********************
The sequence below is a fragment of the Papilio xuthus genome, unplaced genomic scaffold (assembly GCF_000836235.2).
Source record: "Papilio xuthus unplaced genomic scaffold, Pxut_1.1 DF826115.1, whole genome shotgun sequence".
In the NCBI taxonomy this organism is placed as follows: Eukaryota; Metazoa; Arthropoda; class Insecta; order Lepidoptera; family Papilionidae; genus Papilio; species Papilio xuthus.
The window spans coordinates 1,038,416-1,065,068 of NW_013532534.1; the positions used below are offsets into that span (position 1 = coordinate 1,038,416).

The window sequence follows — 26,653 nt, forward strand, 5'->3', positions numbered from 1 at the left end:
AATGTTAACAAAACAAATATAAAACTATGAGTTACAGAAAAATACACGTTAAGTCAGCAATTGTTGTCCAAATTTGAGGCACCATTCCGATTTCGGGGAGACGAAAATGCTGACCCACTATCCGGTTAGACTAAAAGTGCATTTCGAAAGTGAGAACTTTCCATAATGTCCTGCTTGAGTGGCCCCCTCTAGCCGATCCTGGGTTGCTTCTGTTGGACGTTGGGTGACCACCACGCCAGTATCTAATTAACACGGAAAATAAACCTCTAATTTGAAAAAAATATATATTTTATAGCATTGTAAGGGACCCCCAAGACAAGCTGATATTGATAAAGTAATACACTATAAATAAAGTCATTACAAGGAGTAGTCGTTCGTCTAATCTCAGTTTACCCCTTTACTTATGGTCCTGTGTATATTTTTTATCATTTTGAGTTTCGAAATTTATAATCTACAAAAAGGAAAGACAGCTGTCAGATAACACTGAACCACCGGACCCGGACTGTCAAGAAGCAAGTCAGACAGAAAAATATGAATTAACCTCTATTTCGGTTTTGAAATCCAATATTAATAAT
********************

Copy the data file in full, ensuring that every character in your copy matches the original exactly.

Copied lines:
The sequence below is a fragment of the Papilio xuthus genome, unplaced genomic scaffold (assembly GCF_000836235.2).
Source record: "Papilio xuthus unplaced genomic scaffold, Pxut_1.1 DF826115.1, whole genome shotgun sequence".
In the NCBI taxonomy this organism is placed as follows: Eukaryota; Metazoa; Arthropoda; class Insecta; order Lepidoptera; family Papilionidae; genus Papilio; species Papilio xuthus.
The window spans coordinates 1,038,416-1,065,068 of NW_013532534.1; the positions used below are offsets into that span (position 1 = coordinate 1,038,416).

The window sequence follows — 26,653 nt, forward strand, 5'->3', positions numbered from 1 at the left end:
AATGTTAACAAAACAAATATAAAACTATGAGTTACAGAAAAATACACGTTAAGTCAGCAATTGTTGTCCAAATTTGAGGCACCATTCCGATTTCGGGGAGACGAAAATGCTGACCCACTATCCGGTTAGACTAAAAGTGCATTTCGAAAGTGAGAACTTTCCATAATGTCCTGCTTGAGTGGCCCCCTCTAGCCGATCCTGGGTTGCTTCTGTTGGACGTTGGGTGACCACCACGCCAGTATCTAATTAACACGGAAAATAAACCTCTAATTTGAAAAAAATATATATTTTATAGCATTGTAAGGGACCCCCAAGACAAGCTGATATTGATAAAGTAATACACTATAAATAAAGTCATTACAAGGAGTAGTCGTTCGTCTAATCTCAGTTTACCCCTTTACTTATGGTCCTGTGTATATTTTTTATCATTTTGAGTTTCGAAATTTATAATCTACAAAAAGGAAAGACAGCTGTCAGATAACACTGAACCACCGGACCCGGACTGTCAAGAAGCAAGTCAGACAGAAAAATATGAATTAACCTCTATTTCGGTTTTGAAATCCAATATTAATAAT